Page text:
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Western Carolina University and the new ‘script’ for appeasing the mob, Act II

Alumni Tower at Western Carolina University in Cullowhee, North Carolina.

Alumni Tower at Western Carolina University in Cullowhee, North Carolina. (Bryan Pollard/Shutterstock)

This blog entry is part 2 of a series. You can read part 1 here.

On Aug. 25, Western Carolina University, a public university in North Carolina, announced that students depicted in two videos that made waves online the prior week were no longer enrolled at the university. There is, at this point, absolutely nothing surprising in WCU’s actions. As I wrote in the first entry in this series, this story will likely seem familiar, since we have been reading the same story over and over again since May. It is barely an exaggeration to say that this series of stories needs only the Mad Libs-style replacement of names, dates, and locations to keep it up to date.

What happened at WCU is a paradigmatic example of this trend. In my previous entry, I described Act I of the “script” that so many colleges and universities are following these days when students (and even faculty members) are called out over the internet for saying or writing things that offend against or dissent from the mainstream. I detailed what was said in the videos, pointed out that offensive speech is rife on social media platforms despite efforts to combat it, and noted that restrictions on offensive speech, including so-called “hate speech,” depend for their very viability on their not being enforced in an evenhanded way.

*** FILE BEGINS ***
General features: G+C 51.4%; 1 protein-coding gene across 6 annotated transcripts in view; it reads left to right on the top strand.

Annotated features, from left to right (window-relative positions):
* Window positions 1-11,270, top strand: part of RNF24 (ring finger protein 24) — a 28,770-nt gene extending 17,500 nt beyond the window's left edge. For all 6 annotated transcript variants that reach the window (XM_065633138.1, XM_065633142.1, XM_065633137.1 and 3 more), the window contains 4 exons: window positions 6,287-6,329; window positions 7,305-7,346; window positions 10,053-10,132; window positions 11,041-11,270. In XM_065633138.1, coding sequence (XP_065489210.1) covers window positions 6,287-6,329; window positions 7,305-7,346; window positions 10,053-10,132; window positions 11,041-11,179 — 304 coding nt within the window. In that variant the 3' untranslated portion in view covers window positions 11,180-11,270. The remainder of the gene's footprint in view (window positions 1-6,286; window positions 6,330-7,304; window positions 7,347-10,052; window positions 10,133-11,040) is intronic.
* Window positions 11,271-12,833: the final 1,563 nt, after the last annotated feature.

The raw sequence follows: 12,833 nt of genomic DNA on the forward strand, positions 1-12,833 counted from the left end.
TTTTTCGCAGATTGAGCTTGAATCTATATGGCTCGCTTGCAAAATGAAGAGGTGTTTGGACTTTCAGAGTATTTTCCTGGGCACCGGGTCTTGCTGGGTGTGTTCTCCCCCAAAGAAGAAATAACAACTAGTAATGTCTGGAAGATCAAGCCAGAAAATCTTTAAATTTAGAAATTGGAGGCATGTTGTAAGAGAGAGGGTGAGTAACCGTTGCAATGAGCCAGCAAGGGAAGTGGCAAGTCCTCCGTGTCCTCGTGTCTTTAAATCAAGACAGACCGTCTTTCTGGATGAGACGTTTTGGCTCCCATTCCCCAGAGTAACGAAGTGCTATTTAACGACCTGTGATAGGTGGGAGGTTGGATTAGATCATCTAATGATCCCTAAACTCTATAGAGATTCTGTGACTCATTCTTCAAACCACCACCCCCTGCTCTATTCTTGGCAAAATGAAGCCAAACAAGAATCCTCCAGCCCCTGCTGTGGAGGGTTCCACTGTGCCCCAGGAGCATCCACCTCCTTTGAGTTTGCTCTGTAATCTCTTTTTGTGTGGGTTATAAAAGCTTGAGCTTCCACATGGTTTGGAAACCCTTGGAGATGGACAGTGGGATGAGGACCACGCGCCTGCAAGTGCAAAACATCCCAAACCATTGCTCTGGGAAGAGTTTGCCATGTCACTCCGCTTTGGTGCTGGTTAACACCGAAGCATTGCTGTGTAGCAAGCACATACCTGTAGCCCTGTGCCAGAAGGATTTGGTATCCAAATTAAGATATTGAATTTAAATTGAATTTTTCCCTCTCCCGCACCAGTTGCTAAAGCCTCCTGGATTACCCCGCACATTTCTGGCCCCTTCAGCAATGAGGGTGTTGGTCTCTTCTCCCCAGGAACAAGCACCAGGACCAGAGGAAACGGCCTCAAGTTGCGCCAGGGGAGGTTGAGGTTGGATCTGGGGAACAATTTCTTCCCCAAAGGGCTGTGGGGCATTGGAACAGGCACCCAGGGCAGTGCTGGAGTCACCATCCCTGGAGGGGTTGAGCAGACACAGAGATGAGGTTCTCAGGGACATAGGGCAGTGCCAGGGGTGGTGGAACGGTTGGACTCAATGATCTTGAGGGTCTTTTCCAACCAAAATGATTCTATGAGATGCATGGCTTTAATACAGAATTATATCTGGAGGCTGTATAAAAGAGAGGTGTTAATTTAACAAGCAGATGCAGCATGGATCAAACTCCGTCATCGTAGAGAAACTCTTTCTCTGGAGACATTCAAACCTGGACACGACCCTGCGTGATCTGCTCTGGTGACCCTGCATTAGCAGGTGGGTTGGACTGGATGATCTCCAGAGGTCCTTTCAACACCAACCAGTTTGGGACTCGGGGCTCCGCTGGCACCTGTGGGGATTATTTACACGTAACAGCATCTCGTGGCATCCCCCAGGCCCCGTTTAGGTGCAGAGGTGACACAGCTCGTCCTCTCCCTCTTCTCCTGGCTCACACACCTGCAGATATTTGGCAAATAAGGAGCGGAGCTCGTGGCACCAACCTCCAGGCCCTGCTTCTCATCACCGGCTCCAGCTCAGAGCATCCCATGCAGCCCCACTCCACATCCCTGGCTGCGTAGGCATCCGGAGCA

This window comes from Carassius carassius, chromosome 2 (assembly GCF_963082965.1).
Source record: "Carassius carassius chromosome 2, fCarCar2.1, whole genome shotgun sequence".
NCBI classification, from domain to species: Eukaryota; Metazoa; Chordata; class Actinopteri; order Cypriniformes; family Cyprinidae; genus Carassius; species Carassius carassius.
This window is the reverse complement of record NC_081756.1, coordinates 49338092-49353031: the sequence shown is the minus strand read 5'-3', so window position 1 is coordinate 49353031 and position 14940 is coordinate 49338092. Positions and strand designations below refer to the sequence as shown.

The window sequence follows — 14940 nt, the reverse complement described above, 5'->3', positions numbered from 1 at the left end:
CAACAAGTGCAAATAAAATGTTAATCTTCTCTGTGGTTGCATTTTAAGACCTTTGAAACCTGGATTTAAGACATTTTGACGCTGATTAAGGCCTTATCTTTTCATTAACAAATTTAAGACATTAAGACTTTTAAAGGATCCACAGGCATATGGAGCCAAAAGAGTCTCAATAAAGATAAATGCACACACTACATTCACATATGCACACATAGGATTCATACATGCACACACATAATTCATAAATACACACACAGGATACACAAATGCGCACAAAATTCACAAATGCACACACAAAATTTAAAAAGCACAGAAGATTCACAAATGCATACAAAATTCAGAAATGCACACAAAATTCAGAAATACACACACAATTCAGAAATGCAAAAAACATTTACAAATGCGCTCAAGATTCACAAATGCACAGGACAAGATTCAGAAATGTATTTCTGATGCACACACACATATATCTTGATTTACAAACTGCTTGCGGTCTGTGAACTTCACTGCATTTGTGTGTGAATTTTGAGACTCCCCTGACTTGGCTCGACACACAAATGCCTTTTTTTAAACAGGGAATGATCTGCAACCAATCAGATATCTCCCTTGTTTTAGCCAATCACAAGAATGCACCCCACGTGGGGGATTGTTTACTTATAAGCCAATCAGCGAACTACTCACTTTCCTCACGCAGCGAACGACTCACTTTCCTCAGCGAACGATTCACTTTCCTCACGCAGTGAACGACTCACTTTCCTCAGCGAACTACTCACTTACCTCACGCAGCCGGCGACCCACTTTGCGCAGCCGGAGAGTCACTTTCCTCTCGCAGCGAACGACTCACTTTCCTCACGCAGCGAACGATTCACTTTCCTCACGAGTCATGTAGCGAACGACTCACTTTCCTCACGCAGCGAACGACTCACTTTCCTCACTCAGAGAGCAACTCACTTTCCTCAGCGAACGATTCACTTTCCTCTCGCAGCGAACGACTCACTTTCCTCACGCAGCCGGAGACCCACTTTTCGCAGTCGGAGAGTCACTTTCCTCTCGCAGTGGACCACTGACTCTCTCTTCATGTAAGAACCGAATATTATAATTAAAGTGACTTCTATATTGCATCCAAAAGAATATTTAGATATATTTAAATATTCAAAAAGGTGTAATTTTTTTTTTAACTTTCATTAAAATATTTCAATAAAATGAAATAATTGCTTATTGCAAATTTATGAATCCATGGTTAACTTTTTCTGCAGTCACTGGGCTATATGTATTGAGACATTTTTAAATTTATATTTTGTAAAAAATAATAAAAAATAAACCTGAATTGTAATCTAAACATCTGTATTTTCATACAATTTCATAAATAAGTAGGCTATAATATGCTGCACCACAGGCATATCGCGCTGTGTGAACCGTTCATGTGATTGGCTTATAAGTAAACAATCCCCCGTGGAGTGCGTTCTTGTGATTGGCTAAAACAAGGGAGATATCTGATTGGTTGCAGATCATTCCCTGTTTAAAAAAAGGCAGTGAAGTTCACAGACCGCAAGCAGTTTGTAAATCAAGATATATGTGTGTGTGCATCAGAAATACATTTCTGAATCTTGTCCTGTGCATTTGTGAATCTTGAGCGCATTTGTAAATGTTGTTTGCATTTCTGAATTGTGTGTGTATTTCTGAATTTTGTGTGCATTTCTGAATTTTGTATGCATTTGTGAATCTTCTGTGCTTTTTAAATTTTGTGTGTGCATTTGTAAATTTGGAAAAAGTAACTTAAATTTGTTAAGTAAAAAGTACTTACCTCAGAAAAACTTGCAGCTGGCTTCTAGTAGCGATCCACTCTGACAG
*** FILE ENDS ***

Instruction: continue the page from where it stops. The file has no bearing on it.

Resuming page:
What comes next in the script?

Act II: Anatomy of a Cancellation

Imagine that out of the thousands (more probably, millions) of items of offensive speech or expression posted each day on the English-speaking internet, your own expression is one of the few per day that, for whatever reason, inspires someone out there to start a campaign to get you “canceled.” What’s in store for you?

This use of the term “canceled” has come into vogue awfully quickly, but there is as yet no agreed-upon definition of what it means to be canceled. Author Jonathan Rauch and Yale professor Nicholas Christakis have both come forward with some useful definitions. After my friend, professor Mike Adams, committed suicide after being forced into retirement earlier this year because of something he tweeted, I came up with some proposed criteria of my own:

  1. Is the aim or predictable effect of the would-be canceler’s actions to silence or deplatform the target, rather than to persuade the target or others that the target is wrong?